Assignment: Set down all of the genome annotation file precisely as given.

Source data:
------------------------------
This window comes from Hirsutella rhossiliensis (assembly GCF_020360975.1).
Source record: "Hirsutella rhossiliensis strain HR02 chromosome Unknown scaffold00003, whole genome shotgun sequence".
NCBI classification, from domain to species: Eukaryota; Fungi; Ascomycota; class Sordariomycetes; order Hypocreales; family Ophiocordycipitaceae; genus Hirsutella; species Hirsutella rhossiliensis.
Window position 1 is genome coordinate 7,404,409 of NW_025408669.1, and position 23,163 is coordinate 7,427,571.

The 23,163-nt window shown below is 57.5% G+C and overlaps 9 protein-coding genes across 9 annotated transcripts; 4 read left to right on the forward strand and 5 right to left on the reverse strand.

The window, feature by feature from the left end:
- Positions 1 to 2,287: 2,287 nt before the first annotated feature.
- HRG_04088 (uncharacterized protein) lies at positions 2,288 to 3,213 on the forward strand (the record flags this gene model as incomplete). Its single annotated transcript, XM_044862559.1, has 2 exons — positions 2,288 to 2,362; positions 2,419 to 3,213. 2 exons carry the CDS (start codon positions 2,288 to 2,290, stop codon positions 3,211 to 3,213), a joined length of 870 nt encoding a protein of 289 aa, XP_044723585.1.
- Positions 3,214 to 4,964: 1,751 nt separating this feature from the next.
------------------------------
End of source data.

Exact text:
This window comes from Hirsutella rhossiliensis (assembly GCF_020360975.1).
Source record: "Hirsutella rhossiliensis strain HR02 chromosome Unknown scaffold00003, whole genome shotgun sequence".
NCBI classification, from domain to species: Eukaryota; Fungi; Ascomycota; class Sordariomycetes; order Hypocreales; family Ophiocordycipitaceae; genus Hirsutella; species Hirsutella rhossiliensis.
Window position 1 is genome coordinate 7,404,409 of NW_025408669.1, and position 23,163 is coordinate 7,427,571.

The 23,163-nt window shown below is 57.5% G+C and overlaps 9 protein-coding genes across 9 annotated transcripts; 4 read left to right on the forward strand and 5 right to left on the reverse strand.

The window, feature by feature from the left end:
- Positions 1 to 2,287: 2,287 nt before the first annotated feature.
- HRG_04088 (uncharacterized protein) lies at positions 2,288 to 3,213 on the forward strand (the record flags this gene model as incomplete). Its single annotated transcript, XM_044862559.1, has 2 exons — positions 2,288 to 2,362; positions 2,419 to 3,213. 2 exons carry the CDS (start codon positions 2,288 to 2,290, stop codon positions 3,211 to 3,213), a joined length of 870 nt encoding a protein of 289 aa, XP_044723585.1.
- Positions 3,214 to 4,964: 1,751 nt separating this feature from the next.